James Augustine Joyce was born in Dublin and died in Zürich. His relatively small literary output became one of the most influential in European and American literature of the twentieth century. His works include A Portrait of the Artist as a Young Man (1916), a novelized account of his childhood and education; Dubliners (1914), a collection of short stories detailing the life of Dublin's petty bourgeoisie at the turn of the century; his monumental comic epic Ulysses (1922); and, lastly, Finnegans Wake (1939), the inscrutable, multilingual novel that he jokingly boasted would keep scholars guessing for three hundred years. His major writings were revolutionary in their relentless and minute examination of the mundane things of life and the celebration of ordinariness through art. He popularized the “stream-of-consciousness” technique used to such astonishing and humorous effect in the Molly Bloom soliloquy at the end of Ulysses. In all of his novels laughter bubbles right beneath the surface, occasionally bursting forth in mirthful affirmations of life.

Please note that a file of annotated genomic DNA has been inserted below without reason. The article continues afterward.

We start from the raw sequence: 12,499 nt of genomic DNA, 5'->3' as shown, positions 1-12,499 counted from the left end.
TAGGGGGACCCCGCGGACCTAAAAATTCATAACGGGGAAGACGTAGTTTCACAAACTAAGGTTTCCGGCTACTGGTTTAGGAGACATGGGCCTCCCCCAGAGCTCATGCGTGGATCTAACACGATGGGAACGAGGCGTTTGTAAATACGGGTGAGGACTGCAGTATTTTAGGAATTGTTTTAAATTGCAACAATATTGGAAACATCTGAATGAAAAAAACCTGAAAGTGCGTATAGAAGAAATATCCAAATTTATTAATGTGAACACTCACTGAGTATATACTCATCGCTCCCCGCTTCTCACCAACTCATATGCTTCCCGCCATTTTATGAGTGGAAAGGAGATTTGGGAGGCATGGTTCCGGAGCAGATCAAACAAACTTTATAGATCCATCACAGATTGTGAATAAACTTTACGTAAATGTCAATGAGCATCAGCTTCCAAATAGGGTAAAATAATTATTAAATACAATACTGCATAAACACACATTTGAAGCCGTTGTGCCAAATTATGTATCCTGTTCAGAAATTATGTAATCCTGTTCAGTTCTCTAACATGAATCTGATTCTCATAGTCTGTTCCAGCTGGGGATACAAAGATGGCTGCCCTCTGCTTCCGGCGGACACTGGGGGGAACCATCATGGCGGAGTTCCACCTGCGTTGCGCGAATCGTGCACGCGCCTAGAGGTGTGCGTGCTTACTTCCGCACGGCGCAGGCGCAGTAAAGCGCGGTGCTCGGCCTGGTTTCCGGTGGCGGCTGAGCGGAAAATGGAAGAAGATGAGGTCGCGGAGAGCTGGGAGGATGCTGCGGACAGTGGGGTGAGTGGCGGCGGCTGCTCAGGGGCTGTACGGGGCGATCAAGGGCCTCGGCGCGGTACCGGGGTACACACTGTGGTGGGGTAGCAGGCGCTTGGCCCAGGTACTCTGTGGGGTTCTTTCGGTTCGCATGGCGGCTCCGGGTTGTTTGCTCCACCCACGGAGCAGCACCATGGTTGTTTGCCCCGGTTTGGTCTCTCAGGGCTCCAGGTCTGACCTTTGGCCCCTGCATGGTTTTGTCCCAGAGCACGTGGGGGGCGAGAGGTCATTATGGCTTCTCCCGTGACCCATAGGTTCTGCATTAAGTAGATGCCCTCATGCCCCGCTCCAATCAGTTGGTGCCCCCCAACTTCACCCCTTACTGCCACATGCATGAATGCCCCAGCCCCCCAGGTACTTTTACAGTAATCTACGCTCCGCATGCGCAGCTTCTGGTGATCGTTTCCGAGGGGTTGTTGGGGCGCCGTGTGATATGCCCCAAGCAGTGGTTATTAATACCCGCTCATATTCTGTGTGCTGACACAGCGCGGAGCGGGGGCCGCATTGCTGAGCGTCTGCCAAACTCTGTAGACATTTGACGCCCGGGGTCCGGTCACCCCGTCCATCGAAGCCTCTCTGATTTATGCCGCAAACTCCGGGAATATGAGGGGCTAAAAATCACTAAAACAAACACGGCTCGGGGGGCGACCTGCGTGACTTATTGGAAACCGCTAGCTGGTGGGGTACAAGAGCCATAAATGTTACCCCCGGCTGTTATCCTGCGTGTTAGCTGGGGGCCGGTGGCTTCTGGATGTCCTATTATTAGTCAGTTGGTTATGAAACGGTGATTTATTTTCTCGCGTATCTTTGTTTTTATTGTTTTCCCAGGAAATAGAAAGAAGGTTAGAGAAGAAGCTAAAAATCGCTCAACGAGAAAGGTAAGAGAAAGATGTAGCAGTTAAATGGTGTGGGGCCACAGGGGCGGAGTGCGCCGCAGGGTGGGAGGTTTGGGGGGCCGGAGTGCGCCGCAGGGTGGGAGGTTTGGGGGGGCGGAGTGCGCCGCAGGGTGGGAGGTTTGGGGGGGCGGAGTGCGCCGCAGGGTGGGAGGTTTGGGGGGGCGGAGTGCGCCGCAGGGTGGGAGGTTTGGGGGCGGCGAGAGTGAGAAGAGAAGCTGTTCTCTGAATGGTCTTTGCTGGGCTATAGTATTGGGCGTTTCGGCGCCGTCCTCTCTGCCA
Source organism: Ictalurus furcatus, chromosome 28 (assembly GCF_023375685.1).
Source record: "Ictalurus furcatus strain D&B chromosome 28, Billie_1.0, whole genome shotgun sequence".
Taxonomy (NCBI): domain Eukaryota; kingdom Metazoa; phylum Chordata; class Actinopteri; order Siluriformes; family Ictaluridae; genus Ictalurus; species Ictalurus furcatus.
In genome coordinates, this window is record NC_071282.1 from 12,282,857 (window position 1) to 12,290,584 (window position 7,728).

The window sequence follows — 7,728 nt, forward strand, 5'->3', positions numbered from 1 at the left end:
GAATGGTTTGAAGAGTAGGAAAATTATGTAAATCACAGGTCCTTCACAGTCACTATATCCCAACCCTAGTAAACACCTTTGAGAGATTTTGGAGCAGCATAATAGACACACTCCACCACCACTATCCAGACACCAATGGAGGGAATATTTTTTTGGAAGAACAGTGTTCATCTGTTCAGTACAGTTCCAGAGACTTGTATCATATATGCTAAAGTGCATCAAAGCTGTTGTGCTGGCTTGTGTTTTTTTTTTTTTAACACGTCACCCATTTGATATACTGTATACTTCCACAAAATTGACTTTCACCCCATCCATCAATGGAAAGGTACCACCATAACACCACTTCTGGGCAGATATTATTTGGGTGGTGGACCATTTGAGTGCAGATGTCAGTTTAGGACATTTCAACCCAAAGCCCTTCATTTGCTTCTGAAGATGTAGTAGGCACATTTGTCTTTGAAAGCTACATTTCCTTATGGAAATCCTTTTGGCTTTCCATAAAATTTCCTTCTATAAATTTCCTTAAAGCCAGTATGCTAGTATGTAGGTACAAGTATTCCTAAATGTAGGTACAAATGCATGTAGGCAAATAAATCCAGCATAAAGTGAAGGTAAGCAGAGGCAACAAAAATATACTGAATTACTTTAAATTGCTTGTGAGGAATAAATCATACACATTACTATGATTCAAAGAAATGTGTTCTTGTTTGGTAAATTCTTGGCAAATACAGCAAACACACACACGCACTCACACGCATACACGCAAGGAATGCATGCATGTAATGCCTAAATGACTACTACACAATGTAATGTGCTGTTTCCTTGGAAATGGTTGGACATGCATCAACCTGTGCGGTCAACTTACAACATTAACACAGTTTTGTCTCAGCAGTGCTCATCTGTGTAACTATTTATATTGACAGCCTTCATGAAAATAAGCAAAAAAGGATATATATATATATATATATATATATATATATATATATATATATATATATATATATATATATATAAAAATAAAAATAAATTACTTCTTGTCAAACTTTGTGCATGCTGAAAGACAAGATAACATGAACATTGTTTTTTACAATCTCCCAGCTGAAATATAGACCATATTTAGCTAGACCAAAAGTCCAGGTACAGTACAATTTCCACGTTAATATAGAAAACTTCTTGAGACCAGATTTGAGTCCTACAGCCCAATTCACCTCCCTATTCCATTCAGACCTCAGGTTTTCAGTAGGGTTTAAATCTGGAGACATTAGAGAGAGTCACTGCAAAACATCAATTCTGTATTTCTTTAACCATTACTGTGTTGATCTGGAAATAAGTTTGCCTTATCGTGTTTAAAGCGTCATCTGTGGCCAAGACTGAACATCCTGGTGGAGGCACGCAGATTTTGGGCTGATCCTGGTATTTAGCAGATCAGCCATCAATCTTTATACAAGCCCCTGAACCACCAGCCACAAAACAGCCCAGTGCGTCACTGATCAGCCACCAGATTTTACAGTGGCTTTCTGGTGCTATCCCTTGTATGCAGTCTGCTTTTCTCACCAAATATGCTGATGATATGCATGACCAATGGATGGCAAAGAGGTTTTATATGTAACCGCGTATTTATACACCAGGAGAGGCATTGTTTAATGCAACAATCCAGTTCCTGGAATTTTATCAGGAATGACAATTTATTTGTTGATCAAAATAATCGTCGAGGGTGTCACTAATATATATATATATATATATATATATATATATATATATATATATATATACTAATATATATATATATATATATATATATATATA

Spending most of his life in Italy and France and possessing a wide appreciation of other cultures and languages, Joyce was the very embodiment of multiculturalism at a time before it became perceived as a good; indeed, this was at a period of history—between the two world wars—when it could be positively dangerous. The first child of a lower-middle-class Catholic family of ten children, Joyce from an early age studied foreign languages and music, two fields for which he would retain a passionate interest until the end of his life. He received an excellent education and soon evinced an uncommon confidence in his own exceptional abilities, but he was not to follow a common path to success. Totally disregarding matters of financial security, he led a nomadic adult life, with long periods of poverty in which he and his own family lived largely on the handouts given them by various family members, friends, and